I begged him to find and sell me an ARP 2600 and agreed. A few months later the phone rang and there it was. I didn't have the money so I asked if I could make a down payment and pay it off over a couple months. He agreed and sent me back the amazing ARP owners manual. It was through those pages I began to really understand the possibilities of the signal path. How I could combine both musical dreams and some of the otherworldly sounds I would hear in some of the truly intense astral projections I was having during that time. When it came time to finish payment, I had to sell off my Volkswagen and a few other instruments. Hitched a ride there and back with a friend and then brought the ARP 2600 home to my new tiny four room house studio. Soon after that I installed another 2600/ARP Sequencer/Solina/Moog Prodigy/Hammond Organ/Prophet 5/Korg Poly Ensemble S.

I spent the next couple years learning and grinding out many recordings with these instruments. Most of which I still have in the tape archive. ​It was in this little shack I made my first all ARP record Snowy Dreamscapes in late 1993. ​I recently transferred these original tapes for an exclusive release for the ARP/Alan R. Pearlman foundation.

Synth History: Do you have a go-to approach for making music, or is it always changing?​

L​isa: ​I would say I have a handful of approaches that I take when composing, programming and recording. When I am composing larger scale compositions and arrangements it's usually away from the studio. I live in a very rural countryside with my family and we take full advantage of the many rivers, caves, waterfalls, and woods surrounding where we live. I love to rise before the sun and build a bonfire, make some coffee, and just sit taking in all the scents, sounds, and sights of the landscape.

I typically envision my arrangements as landscapes, hidden valleys, or following down a waterway or river. Meditation of those things and it's not long before an idea or impression comes. It could be a personal feeling or reflection or a concept or calculation of the sounds surrounding me. I just know that I just want to live in the wilderness of the music. When I compose in this way, albums like Cheynne Crossing, Tintinnabulation, and Tramontane, this is how those records are composed. It's always so rewarding to return to the studio and see how closely I can realize my original intention or impression.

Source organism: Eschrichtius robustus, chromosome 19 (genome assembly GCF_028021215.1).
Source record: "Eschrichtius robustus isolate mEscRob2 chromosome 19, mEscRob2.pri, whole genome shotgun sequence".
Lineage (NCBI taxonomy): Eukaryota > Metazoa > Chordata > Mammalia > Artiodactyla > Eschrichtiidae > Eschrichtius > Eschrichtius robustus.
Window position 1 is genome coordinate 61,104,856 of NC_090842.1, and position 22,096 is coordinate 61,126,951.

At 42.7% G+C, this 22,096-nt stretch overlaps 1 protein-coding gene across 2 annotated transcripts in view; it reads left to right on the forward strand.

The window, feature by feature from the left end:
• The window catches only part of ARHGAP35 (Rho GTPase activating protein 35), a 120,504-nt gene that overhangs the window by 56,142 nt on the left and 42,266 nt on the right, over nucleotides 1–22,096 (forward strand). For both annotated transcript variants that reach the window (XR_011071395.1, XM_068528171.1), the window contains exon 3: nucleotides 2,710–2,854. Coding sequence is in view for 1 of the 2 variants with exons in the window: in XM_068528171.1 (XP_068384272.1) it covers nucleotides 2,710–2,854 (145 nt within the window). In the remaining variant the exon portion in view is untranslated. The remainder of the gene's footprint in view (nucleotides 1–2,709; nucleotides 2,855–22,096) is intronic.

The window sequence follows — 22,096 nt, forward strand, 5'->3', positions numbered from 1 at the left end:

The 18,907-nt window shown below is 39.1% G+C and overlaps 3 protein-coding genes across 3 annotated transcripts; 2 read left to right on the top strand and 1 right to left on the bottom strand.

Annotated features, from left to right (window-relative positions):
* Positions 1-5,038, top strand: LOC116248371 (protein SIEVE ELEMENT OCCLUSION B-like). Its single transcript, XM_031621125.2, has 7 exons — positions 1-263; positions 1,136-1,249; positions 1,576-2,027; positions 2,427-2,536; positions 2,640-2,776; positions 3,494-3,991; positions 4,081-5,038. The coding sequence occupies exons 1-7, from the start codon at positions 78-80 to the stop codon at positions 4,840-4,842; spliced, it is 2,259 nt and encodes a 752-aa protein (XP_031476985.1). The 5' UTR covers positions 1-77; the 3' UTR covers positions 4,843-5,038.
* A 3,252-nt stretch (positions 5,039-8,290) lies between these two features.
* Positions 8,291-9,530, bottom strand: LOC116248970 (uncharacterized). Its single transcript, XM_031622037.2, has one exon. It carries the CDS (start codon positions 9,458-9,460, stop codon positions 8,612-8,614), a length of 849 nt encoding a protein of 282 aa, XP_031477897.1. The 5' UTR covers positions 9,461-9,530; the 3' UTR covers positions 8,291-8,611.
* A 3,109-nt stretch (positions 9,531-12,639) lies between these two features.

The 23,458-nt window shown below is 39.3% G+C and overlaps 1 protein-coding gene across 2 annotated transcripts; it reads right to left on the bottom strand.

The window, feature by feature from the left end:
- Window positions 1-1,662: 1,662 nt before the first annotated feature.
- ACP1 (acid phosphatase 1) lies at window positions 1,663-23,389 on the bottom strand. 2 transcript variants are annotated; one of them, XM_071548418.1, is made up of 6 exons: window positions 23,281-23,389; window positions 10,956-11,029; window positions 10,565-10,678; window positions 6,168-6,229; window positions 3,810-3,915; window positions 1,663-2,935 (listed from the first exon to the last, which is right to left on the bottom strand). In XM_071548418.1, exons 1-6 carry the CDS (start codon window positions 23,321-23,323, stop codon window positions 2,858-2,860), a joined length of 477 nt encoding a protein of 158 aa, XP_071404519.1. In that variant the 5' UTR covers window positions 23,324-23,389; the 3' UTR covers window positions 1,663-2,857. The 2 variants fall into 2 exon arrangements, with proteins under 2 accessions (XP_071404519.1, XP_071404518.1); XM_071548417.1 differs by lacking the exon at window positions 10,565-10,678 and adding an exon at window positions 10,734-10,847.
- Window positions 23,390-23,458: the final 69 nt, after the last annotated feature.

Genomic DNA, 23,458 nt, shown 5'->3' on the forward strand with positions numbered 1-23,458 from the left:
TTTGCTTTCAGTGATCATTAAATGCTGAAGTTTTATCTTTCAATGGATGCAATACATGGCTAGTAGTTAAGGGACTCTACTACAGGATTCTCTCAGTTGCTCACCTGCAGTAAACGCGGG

Another way I love to compose is right in the studio from scratch. Where the reel to reel is my canvas and point of focus. I come in and start with a patch and just build it and see where it can go. Oftentimes it becomes many patches throughout the modular system to realize the piece. I love to make complex sounds and passages, yet I like to project a clear and present vision of what the music is becoming. The music and its stereo image is my bottom line.

Records like Sonata for Loudspeakers, Odyssey, and Destinations are conceived this way.

The other approach is live in performance. Oftentimes my favorite way. There's a special heat and light that comes from patching and playing live with the circulation of an audience. Their energy and impressions become such a special part of the music. All of the official Moog Music videos I do are live in the studio.​ Yet, it still feels like a live performance because I'm surrounded by 8 to 10 amazingly talented and passionate people. All the people that work at Moog bring their own special artistry that is really very inspiring and has everything to do with how I create with them. Many of my records are live records: Live, Take my Hand, Come with Me, Night Shift, Mourning Light and my recent record Turning Point.

There's something special about hitting that mark in the moment and controlling the watercolors of your mistakes.

*Below, images from Lisa*